The ultimate goal in cardiac tissue engineering is to generate biocompatible, non-immunogenic heart muscles with morphological and functional properties of natural myocardium [3]. For this purpose, about four distinguishable tissue engineering modalities have been established over the last decade. They include: (1) the cell sheet approach – a technique to detach and serially stack monolayer cell cultures to form contractile heart tissue sandwiches [29]; (2) the decellularization-recellularization approach – a way to strip tissues of all cellular components while retaining their extracellular matrix structure as a reseeding substrate for heart or cardiogenic stem cells [30]; (3) in vitro engineered cardiac tissue approach – cell culturing on a biomaterial scaffold in vitro and tissue implantation onto the epicardial surface [27]; (4) injectable cardiac tissue engineering approach (Fig. 1) – the use of an injectable biomaterial to deliver cells directly into the infarcted wall to increase cell survival. Injectable biomaterials can also be utilized in acellular approaches to support the LV wall and avoid the negative remodelling after an MI, or for the controlled delivery of therapeutic genes and proteins to ischaemic myocardium [31, 32].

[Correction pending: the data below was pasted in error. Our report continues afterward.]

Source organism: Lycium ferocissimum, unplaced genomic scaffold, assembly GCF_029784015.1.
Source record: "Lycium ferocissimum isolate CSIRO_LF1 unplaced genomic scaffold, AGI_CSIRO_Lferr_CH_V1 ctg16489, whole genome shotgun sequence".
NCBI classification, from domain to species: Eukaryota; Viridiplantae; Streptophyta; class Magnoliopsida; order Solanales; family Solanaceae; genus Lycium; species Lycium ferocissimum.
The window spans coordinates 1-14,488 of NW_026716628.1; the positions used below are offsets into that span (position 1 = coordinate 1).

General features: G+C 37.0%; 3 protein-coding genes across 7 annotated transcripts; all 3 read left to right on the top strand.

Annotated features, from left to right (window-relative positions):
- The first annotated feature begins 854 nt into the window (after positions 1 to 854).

Figure 1.

Schematic diagram illustrating the strategies of injectable cardiac tissue engineering for the treatment of myocardial infarction. The injectable biomaterials can deliver cells directly into the infarcted wall. They can also be utilized in acellular approaches to support the LV wall and avoid the negative remodelling after an MI, or for the controlled delivery of therapeutic genes and proteins to ischaemic myocardium.

The approach of injectable cardiac tissue engineering is clinically appealing because it is more minimally invasive than that of in vitro engineered tissue or an epicardial patch implantation [31]. So far, this review has made efforts to report the major progress in this flied, including seeding cell sources, biomaterials and other encouraging findings in preclinical studies and clinical applications. It is also our hope to guide future studies by suggesting possible research problems.

Seeding cell sources

All kinds of cells used in cell transplantation therapy for cardiac tissue repairs may act as seeding cells in injectable cardiac tissue engineering. Among them, stem cells have been studied in an effort to finding the best source for cardiac regeneration. Ideally, a stem cell for myocardial regeneration shall meet the following criteria [33, 34]:

  • 1Effectiveness and safety after transplantation: The first consideration in therapeutic practice is whether transplantation of certain stem cells could ameliorate the injured myocardium and improve the cardiac function. In addition, the risks associated with transplantation of cell type also determined the suitability for therapeutic application.
  • 2Cardiomyogenic potential: Cardiomyocytes loss is typical after MI, determining the ability of generating contractile cardiomyocytes and connecting to neighbouring cells functionally by candidate cells for myocardial repairs.